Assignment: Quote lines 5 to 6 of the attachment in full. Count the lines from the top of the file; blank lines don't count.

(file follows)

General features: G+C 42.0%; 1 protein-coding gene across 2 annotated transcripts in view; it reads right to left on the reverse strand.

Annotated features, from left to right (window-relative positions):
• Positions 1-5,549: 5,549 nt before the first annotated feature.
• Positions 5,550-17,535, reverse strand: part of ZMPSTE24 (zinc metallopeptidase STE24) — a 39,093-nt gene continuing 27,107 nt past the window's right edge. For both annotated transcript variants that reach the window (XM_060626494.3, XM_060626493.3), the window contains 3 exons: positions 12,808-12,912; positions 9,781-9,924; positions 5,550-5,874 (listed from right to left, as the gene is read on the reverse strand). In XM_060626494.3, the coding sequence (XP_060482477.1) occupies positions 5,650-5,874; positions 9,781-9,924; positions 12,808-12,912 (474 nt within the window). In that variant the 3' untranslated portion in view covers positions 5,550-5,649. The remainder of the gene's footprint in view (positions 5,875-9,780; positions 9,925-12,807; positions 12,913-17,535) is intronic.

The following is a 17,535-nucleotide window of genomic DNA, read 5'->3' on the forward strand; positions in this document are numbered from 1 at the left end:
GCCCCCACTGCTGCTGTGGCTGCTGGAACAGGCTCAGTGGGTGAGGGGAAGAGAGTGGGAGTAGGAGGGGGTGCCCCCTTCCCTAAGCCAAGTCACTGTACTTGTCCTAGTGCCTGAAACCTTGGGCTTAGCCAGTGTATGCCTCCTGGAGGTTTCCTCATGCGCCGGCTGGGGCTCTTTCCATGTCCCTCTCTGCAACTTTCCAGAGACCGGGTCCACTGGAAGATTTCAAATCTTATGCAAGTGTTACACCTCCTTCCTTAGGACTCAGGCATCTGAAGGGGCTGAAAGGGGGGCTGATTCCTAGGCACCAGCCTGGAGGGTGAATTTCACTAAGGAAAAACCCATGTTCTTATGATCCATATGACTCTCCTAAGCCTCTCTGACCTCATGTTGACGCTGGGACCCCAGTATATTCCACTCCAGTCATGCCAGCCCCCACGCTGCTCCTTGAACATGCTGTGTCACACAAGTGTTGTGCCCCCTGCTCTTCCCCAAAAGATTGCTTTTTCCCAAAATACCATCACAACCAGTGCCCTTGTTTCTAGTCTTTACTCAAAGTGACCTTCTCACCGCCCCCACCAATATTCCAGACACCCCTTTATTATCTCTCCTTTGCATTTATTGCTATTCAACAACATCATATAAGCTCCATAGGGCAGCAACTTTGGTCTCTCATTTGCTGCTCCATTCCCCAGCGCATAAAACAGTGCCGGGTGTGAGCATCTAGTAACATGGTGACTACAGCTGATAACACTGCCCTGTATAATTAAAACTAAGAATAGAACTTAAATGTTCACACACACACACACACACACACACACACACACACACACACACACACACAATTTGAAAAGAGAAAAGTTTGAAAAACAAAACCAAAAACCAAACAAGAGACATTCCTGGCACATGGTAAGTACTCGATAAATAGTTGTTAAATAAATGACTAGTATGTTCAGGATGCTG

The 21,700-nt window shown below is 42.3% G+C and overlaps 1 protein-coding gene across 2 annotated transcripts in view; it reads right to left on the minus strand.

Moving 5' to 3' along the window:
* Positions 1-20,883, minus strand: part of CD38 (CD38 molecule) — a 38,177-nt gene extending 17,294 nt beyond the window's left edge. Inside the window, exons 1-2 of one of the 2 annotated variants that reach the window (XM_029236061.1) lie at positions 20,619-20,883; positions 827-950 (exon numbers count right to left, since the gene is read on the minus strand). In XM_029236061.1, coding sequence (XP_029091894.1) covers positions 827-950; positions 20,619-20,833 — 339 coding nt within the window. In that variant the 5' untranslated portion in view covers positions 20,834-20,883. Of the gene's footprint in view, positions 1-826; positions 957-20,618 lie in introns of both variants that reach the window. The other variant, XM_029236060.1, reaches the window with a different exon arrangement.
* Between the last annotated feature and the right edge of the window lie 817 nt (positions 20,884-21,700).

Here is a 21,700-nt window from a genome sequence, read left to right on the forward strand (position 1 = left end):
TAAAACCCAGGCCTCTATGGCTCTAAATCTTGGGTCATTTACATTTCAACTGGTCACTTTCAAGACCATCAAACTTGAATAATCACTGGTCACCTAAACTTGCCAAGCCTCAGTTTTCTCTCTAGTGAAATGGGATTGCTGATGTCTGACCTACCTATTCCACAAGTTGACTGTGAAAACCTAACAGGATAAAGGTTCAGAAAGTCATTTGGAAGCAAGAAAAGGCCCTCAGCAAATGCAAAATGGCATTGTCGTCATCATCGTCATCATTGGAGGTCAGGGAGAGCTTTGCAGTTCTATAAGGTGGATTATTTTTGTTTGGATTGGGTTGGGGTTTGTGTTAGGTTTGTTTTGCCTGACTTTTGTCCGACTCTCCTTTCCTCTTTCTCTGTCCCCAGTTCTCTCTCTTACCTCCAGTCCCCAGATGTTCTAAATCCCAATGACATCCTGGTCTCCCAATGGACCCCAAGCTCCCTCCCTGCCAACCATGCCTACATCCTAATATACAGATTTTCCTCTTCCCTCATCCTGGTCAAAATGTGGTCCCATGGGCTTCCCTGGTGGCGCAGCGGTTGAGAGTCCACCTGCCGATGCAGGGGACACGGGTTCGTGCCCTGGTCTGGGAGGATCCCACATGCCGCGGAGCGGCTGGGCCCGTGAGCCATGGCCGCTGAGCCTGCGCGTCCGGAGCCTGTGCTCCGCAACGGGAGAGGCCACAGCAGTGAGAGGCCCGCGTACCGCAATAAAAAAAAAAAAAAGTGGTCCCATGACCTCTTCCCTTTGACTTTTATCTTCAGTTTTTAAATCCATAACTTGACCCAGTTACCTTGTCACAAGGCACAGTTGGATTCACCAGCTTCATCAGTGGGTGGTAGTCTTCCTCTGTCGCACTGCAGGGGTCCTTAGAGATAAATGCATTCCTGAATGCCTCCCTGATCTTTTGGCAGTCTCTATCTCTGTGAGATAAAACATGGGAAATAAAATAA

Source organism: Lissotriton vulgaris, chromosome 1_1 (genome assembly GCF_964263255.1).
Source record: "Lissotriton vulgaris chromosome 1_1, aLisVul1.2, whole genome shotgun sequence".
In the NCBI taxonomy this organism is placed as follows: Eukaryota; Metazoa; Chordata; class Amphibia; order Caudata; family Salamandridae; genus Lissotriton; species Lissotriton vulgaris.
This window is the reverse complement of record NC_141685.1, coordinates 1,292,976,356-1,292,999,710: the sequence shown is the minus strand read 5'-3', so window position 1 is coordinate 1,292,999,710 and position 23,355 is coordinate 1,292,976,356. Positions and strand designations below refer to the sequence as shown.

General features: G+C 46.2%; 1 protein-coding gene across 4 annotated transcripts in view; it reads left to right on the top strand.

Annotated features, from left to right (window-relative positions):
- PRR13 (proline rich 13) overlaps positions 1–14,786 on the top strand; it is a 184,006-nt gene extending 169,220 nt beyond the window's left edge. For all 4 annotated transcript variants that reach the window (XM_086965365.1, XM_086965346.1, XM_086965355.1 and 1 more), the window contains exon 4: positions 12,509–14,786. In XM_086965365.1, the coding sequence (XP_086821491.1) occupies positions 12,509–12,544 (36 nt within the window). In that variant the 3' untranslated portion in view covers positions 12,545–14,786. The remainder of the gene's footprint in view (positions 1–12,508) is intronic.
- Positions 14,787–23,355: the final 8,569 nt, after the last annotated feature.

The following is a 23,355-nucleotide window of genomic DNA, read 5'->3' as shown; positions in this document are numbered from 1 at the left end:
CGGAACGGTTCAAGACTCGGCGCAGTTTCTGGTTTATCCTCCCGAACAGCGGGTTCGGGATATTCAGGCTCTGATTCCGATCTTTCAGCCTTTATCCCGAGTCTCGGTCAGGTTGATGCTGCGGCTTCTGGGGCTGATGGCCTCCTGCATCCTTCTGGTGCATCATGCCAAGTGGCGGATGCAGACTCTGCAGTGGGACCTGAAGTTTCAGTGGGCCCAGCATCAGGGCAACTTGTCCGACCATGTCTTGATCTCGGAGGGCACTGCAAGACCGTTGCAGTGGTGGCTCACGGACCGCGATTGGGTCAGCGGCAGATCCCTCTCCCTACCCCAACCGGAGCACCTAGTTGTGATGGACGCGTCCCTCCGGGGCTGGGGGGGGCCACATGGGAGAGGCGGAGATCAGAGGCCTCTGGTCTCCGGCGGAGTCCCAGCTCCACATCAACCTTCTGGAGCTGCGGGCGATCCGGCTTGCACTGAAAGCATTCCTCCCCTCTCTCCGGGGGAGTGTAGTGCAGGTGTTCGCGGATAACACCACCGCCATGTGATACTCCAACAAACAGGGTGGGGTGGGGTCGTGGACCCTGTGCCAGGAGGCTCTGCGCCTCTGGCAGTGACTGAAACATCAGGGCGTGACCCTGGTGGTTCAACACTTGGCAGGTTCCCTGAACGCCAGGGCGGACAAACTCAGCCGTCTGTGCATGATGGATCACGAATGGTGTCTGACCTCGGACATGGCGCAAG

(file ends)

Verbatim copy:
The following is a 17,535-nucleotide window of genomic DNA, read 5'->3' on the forward strand; positions in this document are numbered from 1 at the left end:
GCCCCCACTGCTGCTGTGGCTGCTGGAACAGGCTCAGTGGGTGAGGGGAAGAGAGTGGGAGTAGGAGGGGGTGCCCCCTTCCCTAAGCCAAGTCACTGTACTTGTCCTAGTGCCTGAAACCTTGGGCTTAGCCAGTGTATGCCTCCTGGAGGTTTCCTCATGCGCCGGCTGGGGCTCTTTCCATGTCCCTCTCTGCAACTTTCCAGAGACCGGGTCCACTGGAAGATTTCAAATCTTATGCAAGTGTTACACCTCCTTCCTTAGGACTCAGGCATCTGAAGGGGCTGAAAGGGGGGCTGATTCCTAGGCACCAGCCTGGAGGGTGAATTTCACTAAGGAAAAACCCATGTTCTTATGATCCATATGACTCTCCTAAGCCTCTCTGACCTCATGTTGACGCTGGGACCCCAGTATATTCCACTCCAGTCATGCCAGCCCCCACGCTGCTCCTTGAACATGCTGTGTCACACAAGTGTTGTGCCCCCTGCTCTTCCCCAAAAGATTGCTTTTTCCCAAAATACCATCACAACCAGTGCCCTTGTTTCTAGTCTTTACTCAAAGTGACCTTCTCACCGCCCCCACCAATATTCCAGACACCCCTTTATTATCTCTCCTTTGCATTTATTGCTATTCAACAACATCATATAAGCTCCATAGGGCAGCAACTTTGGTCTCTCATTTGCTGCTCCATTCCCCAGCGCATAAAACAGTGCCGGGTGTGAGCATCTAGTAACATGGTGACTACAGCTGATAACACTGCCCTGTATAATTAAAACTAAGAATAGAACTTAAATGTTCACACACACACACACACACACACACACACACACACACACACACACACACAATTTGAAAAGAGAAAAGTTTGAAAAACAAAACCAAAAACCAAACAAGAGACATTCCTGGCACATGGTAAGTACTCGATAAATAGTTGTTAAATAAATGACTAGTATGTTCAGGATGCTG